Smith has long chaired a number of bipartisan congressional caucuses (working groups) including the Pro-life (31 years), Autism (15 years), Alzheimer’s (13 years), Lyme Disease (nineyears), Spina Bifida (nine years), Human Trafficking (nine years), Refugees (nine years), and Combating Anti-Semitism caucuses, and serves on caucuses on Bosnia, Uganda and Vietnam.
According to the independent watchdog organization Govtrack, as of January 2014 Smith ranks fourth among all 435 Members of the House over the last two decades in the number of laws authored.
He is the author of America’s three landmark anti-human trafficking laws including The Trafficking Victims Protection Act of 2000, a comprehensive law designed to prevent modern-day slavery, protect victims, and enhance civil and criminal penalties against traffickers, as well as more than a dozen veterans health, education and homeless benefits laws, and laws to boost embassy security, promote democracy, religious freedom, and health care.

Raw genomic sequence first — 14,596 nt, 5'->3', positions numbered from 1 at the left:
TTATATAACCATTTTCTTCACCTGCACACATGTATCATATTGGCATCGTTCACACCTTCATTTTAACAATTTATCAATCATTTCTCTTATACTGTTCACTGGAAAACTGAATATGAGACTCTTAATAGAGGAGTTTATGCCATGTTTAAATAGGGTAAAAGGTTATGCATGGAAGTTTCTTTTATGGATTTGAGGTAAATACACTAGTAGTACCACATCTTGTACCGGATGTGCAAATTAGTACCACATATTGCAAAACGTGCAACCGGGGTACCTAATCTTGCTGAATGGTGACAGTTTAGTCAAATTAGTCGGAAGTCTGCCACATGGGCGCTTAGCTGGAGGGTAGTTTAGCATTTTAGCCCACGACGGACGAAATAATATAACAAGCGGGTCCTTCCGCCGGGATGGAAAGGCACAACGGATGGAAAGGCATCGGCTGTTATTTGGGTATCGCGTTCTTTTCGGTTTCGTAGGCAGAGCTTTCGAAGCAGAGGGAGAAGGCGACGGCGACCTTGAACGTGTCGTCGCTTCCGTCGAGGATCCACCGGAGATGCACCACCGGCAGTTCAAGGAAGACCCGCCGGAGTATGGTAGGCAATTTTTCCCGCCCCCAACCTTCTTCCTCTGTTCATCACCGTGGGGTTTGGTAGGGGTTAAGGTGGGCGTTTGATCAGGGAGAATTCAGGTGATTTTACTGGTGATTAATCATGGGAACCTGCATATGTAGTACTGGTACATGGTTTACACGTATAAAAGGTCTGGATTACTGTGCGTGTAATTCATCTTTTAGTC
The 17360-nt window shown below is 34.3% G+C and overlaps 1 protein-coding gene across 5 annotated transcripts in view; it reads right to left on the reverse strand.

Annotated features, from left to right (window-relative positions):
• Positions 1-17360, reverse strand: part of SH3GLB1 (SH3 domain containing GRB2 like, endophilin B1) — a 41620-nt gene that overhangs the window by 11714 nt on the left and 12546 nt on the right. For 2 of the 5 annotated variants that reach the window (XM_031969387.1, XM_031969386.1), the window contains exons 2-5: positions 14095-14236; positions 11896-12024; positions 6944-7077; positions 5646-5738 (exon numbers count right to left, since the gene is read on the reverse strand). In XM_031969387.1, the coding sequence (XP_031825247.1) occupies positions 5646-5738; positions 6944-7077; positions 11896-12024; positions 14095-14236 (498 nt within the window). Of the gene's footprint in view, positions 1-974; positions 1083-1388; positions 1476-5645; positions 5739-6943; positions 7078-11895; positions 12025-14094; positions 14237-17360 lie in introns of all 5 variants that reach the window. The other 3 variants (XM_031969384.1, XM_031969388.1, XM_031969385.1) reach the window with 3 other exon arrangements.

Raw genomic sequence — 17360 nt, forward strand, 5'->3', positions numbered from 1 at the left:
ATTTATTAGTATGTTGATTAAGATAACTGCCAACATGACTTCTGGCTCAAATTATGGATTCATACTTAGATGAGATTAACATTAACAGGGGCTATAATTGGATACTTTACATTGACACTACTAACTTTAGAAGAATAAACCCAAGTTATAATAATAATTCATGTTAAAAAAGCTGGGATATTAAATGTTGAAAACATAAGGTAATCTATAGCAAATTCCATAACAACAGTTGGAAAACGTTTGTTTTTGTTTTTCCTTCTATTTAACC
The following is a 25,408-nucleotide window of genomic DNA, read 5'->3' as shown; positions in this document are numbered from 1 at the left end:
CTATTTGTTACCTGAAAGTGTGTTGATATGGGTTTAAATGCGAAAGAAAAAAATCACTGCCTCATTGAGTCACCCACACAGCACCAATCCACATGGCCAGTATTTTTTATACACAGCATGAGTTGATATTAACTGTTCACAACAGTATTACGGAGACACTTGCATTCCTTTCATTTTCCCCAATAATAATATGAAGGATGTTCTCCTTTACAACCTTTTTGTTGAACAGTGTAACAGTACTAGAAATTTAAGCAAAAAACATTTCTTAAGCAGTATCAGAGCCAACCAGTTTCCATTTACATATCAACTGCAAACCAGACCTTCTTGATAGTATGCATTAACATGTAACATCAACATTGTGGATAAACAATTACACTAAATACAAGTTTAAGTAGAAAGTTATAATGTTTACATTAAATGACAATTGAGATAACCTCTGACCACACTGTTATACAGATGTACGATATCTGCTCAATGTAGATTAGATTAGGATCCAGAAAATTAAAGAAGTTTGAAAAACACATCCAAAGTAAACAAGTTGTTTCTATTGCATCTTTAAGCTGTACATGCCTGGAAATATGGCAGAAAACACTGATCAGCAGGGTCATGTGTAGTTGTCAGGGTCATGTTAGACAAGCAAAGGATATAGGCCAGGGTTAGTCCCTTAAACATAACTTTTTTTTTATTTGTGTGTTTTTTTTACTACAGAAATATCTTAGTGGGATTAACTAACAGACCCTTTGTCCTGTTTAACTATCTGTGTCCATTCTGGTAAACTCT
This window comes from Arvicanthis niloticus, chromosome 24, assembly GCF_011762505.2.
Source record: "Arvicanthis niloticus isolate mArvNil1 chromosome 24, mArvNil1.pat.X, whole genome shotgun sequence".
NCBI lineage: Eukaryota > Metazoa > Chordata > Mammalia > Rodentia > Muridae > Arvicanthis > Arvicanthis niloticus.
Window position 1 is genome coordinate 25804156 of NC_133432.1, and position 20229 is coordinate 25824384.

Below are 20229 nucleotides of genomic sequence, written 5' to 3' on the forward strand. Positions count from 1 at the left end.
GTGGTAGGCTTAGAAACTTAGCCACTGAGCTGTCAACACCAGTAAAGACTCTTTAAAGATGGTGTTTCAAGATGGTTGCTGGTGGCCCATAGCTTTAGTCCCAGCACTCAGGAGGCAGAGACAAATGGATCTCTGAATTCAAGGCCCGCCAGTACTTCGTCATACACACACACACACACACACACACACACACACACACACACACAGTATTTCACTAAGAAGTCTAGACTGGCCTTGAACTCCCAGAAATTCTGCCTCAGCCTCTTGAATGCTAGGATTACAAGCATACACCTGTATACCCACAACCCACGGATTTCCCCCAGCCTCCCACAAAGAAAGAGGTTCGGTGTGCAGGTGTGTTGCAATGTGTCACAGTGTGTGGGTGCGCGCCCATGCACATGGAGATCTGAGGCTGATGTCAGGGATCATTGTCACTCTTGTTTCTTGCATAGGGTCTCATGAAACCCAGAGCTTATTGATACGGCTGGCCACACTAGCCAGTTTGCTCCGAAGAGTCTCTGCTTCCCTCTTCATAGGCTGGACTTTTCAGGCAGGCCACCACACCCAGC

Smith is the author of the $265 million Stem Cell Therapeutic and Research Act of 2005 which established a nationwide program for ethical research and treatment using umbilical cord blood and bone marrow cells. That landmark law was reauthorized in September 2010 for another five years.
In October 2011, Smith’s bill, HR 2005, the Combating Autism Reauthorization Act (CARA) of 2011, was signed into law (Public Law PL112-32), a follow-up to his Autism Statistics, Surveillance, Research, and Epidemiology Act (ASSURE) of 2000.
A lifelong New Jerseyan, Congressman Smith graduated from The College of New Jersey with a degree in business administration. Prior to being elected to Congress, he helped run a small business– his family’s wholesale sporting goods corporation. He is also the former Executive Director of the New Jersey Right to Life Committee.
The congressman is married to his wife of 35 years, Marie, and they have four grown children.